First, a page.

The grape variety with many colors game types probably comes from France, There are around 40 Synonyms; some of them are Blauer Blussard, Blauer Malvasier, Blussard, Blussard Blau, Blussard Modry, Cornelle, Drille de Coq, Kleinblättrige Fingertraube, Mècle, Mescle, Méthie, Miècle, Olivette, Pandouleau, Pellosard, Pelossard, Pelousard, Peloussard, Pendoulot, Plant d 'Arbois, Pleusard, Pleusart, Plousard, Ploussard, Ploussard Noir, Ploussart, Ploussart Noir, Plussart, Polozard, Poulsard Blanc, Poulsard Rouge, Poulsard Noir, Poulsard Noir Musqué, Pulceau, Pulsard, Pulsare, Pulsare Blau, Quille de Coque Pearl, Black Malvasia and Yurskii Zhemchug.
Despite apparently suggesting synonyms or morphological No similarities with the varieties Mècle de Bourgoin. peloursin or Tressot Noir be confused. The most common variety Poulsard Noir has a plum-like color (Pelosse is the common name for plum in the Jura). There are the colored ones mutations Poulsard Blanc (white) and Poulsard Rouge (red), as well as the taste variety Poulsard Noir Musqué with subtle nutmeg, On openly bloomed Poulsard seedling is the variety Bacchus noir, However, all these varieties are almost extinct or no longer play a role in viticulture.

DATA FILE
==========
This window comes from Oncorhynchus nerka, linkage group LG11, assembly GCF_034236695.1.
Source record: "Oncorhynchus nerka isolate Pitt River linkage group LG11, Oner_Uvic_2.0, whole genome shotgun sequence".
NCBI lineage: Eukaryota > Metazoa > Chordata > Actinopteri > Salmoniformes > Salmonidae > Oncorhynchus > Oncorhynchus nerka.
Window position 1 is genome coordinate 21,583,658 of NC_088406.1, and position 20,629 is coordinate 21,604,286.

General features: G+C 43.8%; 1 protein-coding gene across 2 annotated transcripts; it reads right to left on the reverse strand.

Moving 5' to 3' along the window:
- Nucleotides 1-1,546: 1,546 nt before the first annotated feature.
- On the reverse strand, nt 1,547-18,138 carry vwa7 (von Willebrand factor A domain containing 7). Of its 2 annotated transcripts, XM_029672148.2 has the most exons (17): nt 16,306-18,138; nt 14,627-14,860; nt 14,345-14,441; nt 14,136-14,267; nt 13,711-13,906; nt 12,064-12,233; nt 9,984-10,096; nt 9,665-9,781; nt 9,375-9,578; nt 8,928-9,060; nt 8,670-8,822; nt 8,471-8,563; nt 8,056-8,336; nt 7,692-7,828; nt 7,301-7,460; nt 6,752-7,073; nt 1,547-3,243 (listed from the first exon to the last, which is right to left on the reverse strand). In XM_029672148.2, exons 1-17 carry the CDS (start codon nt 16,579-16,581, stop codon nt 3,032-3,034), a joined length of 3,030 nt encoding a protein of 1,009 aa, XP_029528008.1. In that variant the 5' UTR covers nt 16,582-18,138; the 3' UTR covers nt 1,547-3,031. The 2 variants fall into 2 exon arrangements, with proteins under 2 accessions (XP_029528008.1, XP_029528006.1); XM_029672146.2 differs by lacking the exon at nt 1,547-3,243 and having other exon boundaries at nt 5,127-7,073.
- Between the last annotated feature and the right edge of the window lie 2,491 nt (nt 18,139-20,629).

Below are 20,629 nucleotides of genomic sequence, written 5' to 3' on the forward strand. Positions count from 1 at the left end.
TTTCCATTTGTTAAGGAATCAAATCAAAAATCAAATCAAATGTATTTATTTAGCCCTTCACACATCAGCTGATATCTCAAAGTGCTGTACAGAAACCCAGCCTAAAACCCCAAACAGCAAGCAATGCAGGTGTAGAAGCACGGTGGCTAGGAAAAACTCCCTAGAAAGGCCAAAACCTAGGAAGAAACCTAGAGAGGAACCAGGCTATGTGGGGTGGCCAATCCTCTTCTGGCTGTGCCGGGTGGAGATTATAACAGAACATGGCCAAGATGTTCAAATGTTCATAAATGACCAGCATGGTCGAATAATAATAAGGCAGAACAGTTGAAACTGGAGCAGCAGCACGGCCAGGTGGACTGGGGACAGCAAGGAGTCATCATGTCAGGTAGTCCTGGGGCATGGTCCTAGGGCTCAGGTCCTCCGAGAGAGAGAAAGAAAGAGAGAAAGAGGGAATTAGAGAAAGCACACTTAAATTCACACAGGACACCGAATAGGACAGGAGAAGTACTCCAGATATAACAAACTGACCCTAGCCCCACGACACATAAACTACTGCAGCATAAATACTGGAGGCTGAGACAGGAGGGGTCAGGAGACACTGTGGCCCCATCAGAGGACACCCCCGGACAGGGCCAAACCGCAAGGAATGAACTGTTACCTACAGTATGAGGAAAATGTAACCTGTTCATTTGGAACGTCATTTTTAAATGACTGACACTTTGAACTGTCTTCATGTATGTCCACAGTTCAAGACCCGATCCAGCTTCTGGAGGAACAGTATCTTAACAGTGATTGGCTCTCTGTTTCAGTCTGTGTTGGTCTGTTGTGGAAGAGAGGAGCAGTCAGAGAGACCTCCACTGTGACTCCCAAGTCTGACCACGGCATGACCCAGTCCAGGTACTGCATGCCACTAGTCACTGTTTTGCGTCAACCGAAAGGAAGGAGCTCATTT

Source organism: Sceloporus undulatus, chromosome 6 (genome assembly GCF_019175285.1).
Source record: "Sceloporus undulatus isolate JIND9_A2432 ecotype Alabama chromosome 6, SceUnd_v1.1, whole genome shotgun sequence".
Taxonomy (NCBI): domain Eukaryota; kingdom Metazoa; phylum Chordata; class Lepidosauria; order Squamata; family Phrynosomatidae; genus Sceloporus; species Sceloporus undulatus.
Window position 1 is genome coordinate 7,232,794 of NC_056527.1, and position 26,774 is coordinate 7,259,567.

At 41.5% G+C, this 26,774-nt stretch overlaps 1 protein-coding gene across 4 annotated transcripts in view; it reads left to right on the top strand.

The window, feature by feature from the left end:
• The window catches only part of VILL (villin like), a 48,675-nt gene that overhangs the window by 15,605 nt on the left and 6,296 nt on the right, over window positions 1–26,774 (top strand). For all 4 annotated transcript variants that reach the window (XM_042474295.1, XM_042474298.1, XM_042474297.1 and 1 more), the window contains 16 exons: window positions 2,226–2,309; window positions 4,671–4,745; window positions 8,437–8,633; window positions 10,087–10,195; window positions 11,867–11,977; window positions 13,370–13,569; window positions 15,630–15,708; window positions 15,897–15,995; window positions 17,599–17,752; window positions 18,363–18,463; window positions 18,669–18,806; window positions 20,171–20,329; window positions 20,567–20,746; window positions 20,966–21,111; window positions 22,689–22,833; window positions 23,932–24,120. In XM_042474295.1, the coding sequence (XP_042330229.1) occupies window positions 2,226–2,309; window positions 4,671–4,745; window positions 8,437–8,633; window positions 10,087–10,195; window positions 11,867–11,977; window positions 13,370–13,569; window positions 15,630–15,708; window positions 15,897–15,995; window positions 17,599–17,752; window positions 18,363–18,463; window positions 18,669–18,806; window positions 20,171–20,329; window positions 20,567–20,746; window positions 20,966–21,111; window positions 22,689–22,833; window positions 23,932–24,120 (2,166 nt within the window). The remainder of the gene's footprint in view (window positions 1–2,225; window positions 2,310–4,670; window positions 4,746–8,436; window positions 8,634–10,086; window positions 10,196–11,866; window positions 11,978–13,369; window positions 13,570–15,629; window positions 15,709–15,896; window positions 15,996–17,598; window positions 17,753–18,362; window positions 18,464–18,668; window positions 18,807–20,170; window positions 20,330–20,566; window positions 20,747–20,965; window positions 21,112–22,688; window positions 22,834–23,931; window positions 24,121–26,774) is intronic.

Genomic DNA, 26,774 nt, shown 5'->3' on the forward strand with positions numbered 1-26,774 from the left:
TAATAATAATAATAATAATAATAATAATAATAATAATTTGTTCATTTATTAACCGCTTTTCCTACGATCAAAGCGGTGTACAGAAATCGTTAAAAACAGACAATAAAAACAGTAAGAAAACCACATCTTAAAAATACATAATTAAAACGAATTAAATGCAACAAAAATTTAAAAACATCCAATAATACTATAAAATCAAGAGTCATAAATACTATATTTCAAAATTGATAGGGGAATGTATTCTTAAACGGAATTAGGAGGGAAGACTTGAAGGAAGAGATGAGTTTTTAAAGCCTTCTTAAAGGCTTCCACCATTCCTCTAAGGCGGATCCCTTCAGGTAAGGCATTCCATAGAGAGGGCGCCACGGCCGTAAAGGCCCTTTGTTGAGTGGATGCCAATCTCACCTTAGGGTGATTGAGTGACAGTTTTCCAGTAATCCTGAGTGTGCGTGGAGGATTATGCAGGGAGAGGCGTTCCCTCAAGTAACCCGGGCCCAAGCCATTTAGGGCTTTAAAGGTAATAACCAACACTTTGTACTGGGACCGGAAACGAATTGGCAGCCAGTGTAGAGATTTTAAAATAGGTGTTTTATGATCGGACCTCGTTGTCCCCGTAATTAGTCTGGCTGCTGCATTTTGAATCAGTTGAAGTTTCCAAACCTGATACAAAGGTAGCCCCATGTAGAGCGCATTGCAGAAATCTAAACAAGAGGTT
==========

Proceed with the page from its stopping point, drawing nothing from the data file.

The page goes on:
The ancient variety was mentioned in 1386 under the name Polozard in Lons-le-Saunier in the Jura appellation. The German ampelographer Johann Christian Butcher (1789-1852) she mentioned in his work "The Wine and Table Grapes of the German Vineyards and Gardens" published in 1836 under the name Blauer Blussard. At that time it was in the Swiss-French border area Lake Geneva and in Germany at the Kaiserstuhl in to bathe widespread. The early ripening vine is susceptible to Verrieseln and real mildew,
The large, thin-skinned berries have few dyes. It produces fragrant, rather light-colored and not very full-bodied red wines, but with a certain storage potential. Mostly these are blended with Trousseau and Pinot Noir. It is also called table grape used. The Poulsard Noir is mainly found in the region law cultivated, where in some appellations it is also permitted in white wines. There are also small quantities in the area Bugey, In 2010, 307 hectares were covered for Poulsard Noir and 1 hectare for Poulsard Blanc.
Source: Wine Grapes / J. Robinson, J. Harding, J. Vouillamoz / Penguin Books Ltd. 2012
Images: Ursula Brühl, Doris Schneider, Julius Kühn Institute (JKI)